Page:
Cuban authorities citing COVID-19 break up Havana hunger strike
By Sarah Marsh HAVANA (Reuters) - Cuban authorities broke up a hunger strike against curbs on civil liberties, citing the threat of COVID-19 as they evicted the protesters from a house in the capital. Authorities, who moved against the group late on Thursday, said they had to intervene to prevent the spread of coronavirus due to a violation of hygiene protocols in the house in the rundown San Isidro neighborhood of Old Havana
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By Sarah Marsh
HAVANA (Reuters) - Cuban authorities broke up a hunger strike against curbs on civil liberties, citing the threat of COVID-19 as they evicted the protesters from a house in the capital.
Authorities, who moved against the group late on Thursday, said they had to intervene to prevent the spread of coronavirus due to a violation of hygiene protocols in the house in the rundown San Isidro neighborhood of Old Havana.
State-run media showed images of what appeared to be doctors backed up by police cars leading dissidents out of the building.
But the dissidents said health protocols were nothing but a pretext to end a protest that cast a spotlight on rights abuses in the one-party state, in particular growing limits on freedom of expression and harassment by security forces.
The 14 artists, activists, journalists and academics briefly detained - of which five had been on the hunger strike - said their phones were seized and reset so they did not have images of Thursday's move against them.
Dissidents said some social media platforms in the country, where the state has a monopoly on telecommunications, were briefly shut down to prevent news of the raid from being shared online.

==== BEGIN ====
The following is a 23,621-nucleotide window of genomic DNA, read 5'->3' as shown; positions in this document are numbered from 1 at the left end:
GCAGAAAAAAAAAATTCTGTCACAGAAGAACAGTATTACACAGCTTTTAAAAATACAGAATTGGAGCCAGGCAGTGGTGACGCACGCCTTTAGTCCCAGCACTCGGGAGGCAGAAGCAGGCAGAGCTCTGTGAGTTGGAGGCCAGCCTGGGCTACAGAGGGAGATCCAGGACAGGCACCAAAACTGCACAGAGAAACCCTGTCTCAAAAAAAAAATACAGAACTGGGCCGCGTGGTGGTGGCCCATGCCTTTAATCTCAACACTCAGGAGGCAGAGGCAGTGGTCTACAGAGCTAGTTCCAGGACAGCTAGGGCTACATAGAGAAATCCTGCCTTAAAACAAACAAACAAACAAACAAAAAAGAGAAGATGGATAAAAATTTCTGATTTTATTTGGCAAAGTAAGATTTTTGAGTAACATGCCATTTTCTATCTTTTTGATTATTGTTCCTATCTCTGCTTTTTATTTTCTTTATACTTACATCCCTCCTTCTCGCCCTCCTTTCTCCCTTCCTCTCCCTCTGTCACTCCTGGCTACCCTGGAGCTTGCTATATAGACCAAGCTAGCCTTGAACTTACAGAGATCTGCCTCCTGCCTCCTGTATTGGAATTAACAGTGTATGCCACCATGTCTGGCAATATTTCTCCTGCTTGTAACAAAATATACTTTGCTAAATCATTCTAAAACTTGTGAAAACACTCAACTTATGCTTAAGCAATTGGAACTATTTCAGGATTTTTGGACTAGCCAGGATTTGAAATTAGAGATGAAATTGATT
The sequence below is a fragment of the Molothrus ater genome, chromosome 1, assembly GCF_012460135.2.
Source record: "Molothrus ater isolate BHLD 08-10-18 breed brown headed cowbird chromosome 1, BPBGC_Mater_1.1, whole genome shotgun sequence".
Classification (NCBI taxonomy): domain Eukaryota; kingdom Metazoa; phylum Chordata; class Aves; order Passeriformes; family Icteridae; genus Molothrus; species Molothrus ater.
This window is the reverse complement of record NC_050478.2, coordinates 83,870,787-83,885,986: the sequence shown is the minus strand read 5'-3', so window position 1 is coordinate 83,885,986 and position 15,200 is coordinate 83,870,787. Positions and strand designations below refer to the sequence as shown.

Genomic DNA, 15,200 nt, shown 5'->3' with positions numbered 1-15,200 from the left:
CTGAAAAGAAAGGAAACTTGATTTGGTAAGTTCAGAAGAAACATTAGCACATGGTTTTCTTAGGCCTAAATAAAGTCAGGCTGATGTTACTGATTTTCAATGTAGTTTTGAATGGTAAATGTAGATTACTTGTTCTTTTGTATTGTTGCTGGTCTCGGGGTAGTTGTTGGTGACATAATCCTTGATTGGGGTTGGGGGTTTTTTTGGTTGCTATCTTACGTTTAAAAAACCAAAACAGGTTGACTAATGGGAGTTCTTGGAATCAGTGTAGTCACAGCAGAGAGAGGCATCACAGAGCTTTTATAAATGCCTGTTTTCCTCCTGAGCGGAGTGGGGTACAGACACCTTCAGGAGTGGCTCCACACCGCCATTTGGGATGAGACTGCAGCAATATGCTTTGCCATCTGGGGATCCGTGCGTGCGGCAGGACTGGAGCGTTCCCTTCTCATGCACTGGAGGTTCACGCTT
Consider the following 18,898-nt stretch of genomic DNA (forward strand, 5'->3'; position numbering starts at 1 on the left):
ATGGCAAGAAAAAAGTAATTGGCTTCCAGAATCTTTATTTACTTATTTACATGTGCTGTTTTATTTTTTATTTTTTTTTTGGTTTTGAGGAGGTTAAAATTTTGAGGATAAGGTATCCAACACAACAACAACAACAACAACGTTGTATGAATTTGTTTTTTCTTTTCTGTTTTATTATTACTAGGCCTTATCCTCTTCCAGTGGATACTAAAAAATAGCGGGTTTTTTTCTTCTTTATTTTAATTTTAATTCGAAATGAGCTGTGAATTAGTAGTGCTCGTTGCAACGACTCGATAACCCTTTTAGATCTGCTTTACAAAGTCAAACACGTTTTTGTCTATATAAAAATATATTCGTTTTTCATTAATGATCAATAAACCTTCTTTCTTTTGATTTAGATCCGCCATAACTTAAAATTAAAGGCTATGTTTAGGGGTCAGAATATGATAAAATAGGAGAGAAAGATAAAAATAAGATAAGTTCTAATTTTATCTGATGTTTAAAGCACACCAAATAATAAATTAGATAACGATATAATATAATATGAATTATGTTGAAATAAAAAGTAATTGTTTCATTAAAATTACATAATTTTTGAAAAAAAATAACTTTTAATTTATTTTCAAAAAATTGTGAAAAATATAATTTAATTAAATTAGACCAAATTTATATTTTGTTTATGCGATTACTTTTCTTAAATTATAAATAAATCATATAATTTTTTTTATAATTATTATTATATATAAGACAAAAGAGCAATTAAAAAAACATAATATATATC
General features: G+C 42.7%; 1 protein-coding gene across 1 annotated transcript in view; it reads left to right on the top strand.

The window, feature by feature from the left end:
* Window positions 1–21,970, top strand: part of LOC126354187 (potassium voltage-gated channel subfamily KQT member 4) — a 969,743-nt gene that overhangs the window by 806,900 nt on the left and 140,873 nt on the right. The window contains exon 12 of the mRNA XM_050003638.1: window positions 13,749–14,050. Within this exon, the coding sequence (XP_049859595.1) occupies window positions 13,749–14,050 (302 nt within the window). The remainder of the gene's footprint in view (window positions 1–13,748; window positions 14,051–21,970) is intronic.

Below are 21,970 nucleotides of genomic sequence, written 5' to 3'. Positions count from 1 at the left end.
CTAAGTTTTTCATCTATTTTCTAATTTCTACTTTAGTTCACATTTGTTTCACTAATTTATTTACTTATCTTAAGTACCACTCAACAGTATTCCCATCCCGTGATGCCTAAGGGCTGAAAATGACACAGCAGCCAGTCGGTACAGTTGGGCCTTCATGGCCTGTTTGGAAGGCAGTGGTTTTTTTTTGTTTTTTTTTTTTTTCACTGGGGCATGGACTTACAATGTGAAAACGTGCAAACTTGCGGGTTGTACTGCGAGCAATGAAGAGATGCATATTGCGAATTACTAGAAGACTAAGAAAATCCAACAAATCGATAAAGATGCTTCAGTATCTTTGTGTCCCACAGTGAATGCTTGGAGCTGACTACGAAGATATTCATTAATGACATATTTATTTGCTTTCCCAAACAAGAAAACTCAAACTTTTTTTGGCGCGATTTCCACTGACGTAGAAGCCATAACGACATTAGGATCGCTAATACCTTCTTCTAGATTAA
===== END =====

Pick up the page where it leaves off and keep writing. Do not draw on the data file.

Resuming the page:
Other Cubans also reported social media platforms were down at the time of the raid.
More than 50 artists and activists gathered outside the culture ministry in Havana on Friday asking to speak with officials about the government's handling of the protest and curbs on freedom of expression.
"They entered by force, breaking the door," said independent journalist Iliana Hernandez in a video livestreamed on Facebook. "Many military people dressed as if they were doctors, wearing gowns."
Reacting to the incident on Friday, the Dutch and Czech governments and Amnesty International, as well as other rights groups, joined in voicing their concern about human rights in Cuba.
Opposition groups have struggled to gain traction on the Communist-run island where the government - which has a monopoly on mass media and quickly quashes public shows of dissent - brands dissidents as mercenaries out to destabilize it.
But growing access to the internet has enabled groups like the San Isidro Movement to reach a wider audience.
The movement founded in 2018 to oppose a decree limiting freedom of speech, often spreads its message through irreverent artistic performances. It has had numerous run-ins with authorities.
After group members protested against an eight-month jail sentence for rapper Denis Solis on charges of contempt, security forces besieged the San Isidro headquarters earlier this month, prompting some members and allies to go on the hunger strike.
(Reporting by Sarah Marsh; editing by Philippa Fletcher and Tom Brown)
This story has not been edited by Firstpost staff and is generated by auto-feed.
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